This cake's a winner

August 12, 1997


Coconut Cake proved tasty for 13-year-old 4-H member

This cake's a winner


Staff Writer

Stacie Crist doesn't like coconut. But that didn't stop the 13-year-old Hagerstown resident from baking the grand champion coconut cake at Washington County Ag Expo Saturday, Aug. 2.

The cake brought $300 in the auction of 4-H baked goods. Stacie's grandparents, Leonard and Dorothy Lowry, her great-uncle, Joseph Gehr, and great-aunt, Mary Gehr, had the final bid.


How did they like the cake?

Joseph Gehr joked that it gave him indigestion - the price, that is, not the cake. But the money, which benefits 4-H, is for a good cause, Gehr said.

Stacie took a blue ribbon at Ag Expo two years ago with a banana coconut cake, but until she began work in the kitchen at 7 a.m. the day of the competion, she never had baked this particular cake. She saw the recipe in a Southern Living cookbook and thought it was a good choice.

Jason Burnett of Southern Living called her a true cook in the making if she could win a prize with a cake she wouldn't enjoy eating.

The high-priced concoction wasn't Stacie's only culinary creation. Her grand champion peanut butter fudge brought $45 in the auction, and the two-crust peach pie she baked was reserve champion in its category.

Stacie's talent for winning isn't confined to the kitchen. She entered two dresses she had sewn and walked off with a blue ribbon for one and a grand champion prize for the other.

Stacie is the daughter of Jeff and Carolyn Crist.

"We're real proud of her," her mother said.

The Clear Spring High School student has been a member of Glenda Drury's Huyetts Crossroads 4-H club for about six years. She joined the group because some of her friends were in it.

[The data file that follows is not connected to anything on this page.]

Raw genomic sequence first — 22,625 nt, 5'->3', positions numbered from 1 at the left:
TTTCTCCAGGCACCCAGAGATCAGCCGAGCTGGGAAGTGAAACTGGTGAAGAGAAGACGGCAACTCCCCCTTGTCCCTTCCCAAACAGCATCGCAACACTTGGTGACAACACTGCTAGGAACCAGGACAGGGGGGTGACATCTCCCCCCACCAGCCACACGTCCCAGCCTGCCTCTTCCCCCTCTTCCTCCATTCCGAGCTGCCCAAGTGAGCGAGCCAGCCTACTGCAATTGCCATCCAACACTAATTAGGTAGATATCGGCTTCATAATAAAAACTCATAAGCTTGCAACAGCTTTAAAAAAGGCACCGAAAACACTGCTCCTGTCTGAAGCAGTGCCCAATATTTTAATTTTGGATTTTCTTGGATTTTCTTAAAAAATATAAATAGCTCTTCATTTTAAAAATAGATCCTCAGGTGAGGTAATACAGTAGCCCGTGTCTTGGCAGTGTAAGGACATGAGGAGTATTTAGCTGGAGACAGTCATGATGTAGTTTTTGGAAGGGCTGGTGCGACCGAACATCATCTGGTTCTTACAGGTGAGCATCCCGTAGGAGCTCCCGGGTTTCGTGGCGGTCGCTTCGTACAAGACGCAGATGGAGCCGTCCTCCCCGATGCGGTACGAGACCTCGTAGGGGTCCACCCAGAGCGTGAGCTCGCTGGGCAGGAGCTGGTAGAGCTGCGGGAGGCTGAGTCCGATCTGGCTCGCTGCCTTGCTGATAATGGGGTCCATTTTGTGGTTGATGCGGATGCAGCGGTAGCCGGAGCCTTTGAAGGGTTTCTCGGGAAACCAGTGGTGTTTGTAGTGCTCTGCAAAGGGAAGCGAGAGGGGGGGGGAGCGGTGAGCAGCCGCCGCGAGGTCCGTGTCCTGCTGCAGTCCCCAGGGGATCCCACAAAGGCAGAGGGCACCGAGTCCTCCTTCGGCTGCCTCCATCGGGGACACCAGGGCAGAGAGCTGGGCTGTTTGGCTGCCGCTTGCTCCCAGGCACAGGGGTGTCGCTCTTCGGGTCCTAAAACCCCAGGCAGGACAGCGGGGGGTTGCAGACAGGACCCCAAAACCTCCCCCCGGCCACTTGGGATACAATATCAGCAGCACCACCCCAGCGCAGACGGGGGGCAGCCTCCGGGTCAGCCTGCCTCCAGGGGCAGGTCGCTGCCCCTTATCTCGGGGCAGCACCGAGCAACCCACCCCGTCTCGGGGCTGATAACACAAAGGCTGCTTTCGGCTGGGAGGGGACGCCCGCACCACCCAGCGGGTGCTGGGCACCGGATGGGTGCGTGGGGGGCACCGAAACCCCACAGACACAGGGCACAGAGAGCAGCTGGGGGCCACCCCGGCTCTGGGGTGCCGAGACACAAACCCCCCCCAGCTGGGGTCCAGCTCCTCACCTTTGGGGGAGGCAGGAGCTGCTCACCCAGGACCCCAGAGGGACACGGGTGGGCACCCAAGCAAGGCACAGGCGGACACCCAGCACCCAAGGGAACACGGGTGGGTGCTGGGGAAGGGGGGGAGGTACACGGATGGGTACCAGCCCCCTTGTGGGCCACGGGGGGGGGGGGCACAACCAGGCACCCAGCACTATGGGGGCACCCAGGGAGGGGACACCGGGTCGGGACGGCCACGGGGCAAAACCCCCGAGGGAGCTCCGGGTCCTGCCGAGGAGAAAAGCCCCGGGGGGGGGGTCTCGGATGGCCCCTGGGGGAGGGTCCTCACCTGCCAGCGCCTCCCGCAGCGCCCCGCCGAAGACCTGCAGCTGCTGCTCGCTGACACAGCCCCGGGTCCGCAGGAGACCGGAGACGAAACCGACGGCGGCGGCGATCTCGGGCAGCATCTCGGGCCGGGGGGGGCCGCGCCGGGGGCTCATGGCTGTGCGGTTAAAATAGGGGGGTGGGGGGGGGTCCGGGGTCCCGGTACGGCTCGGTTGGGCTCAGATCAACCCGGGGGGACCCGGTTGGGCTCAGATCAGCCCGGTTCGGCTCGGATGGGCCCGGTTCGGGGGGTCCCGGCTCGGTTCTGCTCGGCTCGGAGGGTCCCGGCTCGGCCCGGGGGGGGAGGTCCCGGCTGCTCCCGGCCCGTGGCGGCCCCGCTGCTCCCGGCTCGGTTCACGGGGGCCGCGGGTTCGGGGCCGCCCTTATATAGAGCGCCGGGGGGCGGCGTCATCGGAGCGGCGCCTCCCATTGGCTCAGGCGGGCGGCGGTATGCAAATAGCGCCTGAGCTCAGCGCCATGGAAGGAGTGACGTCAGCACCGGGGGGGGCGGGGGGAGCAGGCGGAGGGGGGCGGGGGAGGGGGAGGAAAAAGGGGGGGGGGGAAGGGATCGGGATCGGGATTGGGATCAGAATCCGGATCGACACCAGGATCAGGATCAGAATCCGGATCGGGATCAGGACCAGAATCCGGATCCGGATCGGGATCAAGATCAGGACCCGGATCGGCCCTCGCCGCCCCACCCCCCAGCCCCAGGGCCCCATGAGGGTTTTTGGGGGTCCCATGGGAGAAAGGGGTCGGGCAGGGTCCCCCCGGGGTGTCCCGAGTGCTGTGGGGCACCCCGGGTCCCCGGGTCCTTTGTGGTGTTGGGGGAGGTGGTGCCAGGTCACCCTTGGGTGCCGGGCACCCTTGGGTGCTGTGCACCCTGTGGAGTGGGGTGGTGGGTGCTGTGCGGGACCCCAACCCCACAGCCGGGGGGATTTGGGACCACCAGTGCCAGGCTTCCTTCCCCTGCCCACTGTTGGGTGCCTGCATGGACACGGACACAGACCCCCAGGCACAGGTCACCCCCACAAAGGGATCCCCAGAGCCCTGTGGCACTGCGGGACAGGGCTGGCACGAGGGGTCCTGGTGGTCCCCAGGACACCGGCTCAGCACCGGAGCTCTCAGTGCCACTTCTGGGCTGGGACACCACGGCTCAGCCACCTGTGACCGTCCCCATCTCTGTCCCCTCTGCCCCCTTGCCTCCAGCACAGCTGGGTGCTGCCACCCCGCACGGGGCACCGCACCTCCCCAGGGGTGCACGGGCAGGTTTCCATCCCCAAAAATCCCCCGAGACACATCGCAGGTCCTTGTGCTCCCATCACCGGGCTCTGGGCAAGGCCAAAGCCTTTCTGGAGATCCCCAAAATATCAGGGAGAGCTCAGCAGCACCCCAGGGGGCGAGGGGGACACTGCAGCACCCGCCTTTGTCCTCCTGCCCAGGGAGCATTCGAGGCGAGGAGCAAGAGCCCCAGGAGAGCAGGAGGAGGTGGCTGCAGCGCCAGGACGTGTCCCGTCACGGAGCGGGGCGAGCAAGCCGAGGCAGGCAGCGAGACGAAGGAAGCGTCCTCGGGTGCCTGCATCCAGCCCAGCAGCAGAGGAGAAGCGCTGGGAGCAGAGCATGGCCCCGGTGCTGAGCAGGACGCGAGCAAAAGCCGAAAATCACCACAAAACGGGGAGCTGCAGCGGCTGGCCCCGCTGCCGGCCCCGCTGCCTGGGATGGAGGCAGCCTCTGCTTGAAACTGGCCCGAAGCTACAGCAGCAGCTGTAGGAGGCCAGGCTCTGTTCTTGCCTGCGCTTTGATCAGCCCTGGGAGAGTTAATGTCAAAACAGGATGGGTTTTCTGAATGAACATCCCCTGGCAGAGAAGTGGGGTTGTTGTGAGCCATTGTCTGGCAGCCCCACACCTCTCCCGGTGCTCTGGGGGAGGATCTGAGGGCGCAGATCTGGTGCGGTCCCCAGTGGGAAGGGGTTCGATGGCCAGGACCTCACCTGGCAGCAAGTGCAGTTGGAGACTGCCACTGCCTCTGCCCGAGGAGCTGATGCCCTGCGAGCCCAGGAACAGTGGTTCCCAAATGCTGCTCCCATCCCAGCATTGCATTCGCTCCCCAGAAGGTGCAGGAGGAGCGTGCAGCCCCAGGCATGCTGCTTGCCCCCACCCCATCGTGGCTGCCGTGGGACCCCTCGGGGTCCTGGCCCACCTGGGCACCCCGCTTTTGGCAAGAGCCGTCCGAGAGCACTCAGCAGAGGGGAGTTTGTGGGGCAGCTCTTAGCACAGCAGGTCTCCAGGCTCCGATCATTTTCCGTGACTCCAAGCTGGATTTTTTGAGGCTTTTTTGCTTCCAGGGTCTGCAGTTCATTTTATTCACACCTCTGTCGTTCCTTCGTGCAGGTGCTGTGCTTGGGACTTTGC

Beyond cooking

Stacie has interests outside the home arts. She likes swimming and volleyball and was in the band front at Clear Spring Middle School. She played the flute in her school's concert band. She hopes to continue flag twirling and play some sports when she she starts her freshman year later this month.

What's cooking for Stacie beyond 4-H, flags and school?

Because she likes animals - she has a dog named Spot and cats called Misty and Samantha, Stacie would like to become a veterinarian.

Joseph Gehr still had some cake left the Tuesday after the auction. "I want to make it last," he laughed.

Coconut Cake

3/4 cup shortening

1 1/2 cups sugar

3 eggs

2 1/4 cups flour

2 1/2 teaspoons baking powder

1/2 teaspoon salt

3/4 cup milk

1 teaspoon vanilla

Cream shortening, and gradually add sugar; beat until light and fluffy. Add eggs, one at a time, beating well after each addition. Combine flour, baking powder and salt; add to creamed mixture alternately with milk, beginning and ending with flour mixture. Stir in vanilla.

Pour batter into two greased and floured 9-inch round cake pans. Bake at 375 degrees for 20 to 25 minutes or until wooden pick inserted in center comes out clean.

Cool in pans 10 minutes; remove from pans and cool completely. Split cake layers in half horizontally to make 4 layers.

Custard Filling

2 cups milk

4 egg yolks

1/2 cup sugar

1/3 cup cornstarch

1 teaspoon orange flavoring

1 cup grated fresh coconut

Combine first four ingredients in a heavy saucepan. Stir with wire whisk until well blended. Cook over medium heat, stirring constantly, until thickened and smooth. Stir in flavoring. Chill mixture thoroughly. Stir in coconut.

Snow Peak Frosting

1 1/4 cups light corn syrup

2 egg whites

dash of salt

1 teaspoon vanilla

1 cup grated fresh coconut

Bring syrup to a boil. Combine egg whites and salt in a large mixing bowl. Beat egg whites until soft peaks form; continue to beat, slowly adding syrup. Add vanilla; continue beating until stiff peaks form, and frosting is thick enough to spread. Sprinkle coconut over iced cake.

 A caution on using

egg whites in frosting

United States Department of Agriculture's Meat and Poultry Hotline advises against eating raw eggs to help prevent contamination with salmonella enteriditis.

A Southern Living representative said the magazine is comfortable with the raw egg whites in the Snow Peak Frosting recipe, because the syrup added to the beaten egg whites has been brought to a boil.

According to an American Egg Board brochure, "Although any degree of cooking helps, egg whites beaten with a hot sugar not reach a temperature much above 125 degrees, so they cannot be considred completely safe."

The risk of salmonella from raw egg whites is low, but they should be used at consumers' own risk, according to Norma Lash, an extension agent in the Fulton County, Pa., office of Penn State Cooperative Extension Service. Pasteurized egg whites in commercially prepared egg white products can be used without risk, Lash says.

- Kate Coleman, Staff Writer


The Herald-Mail Articles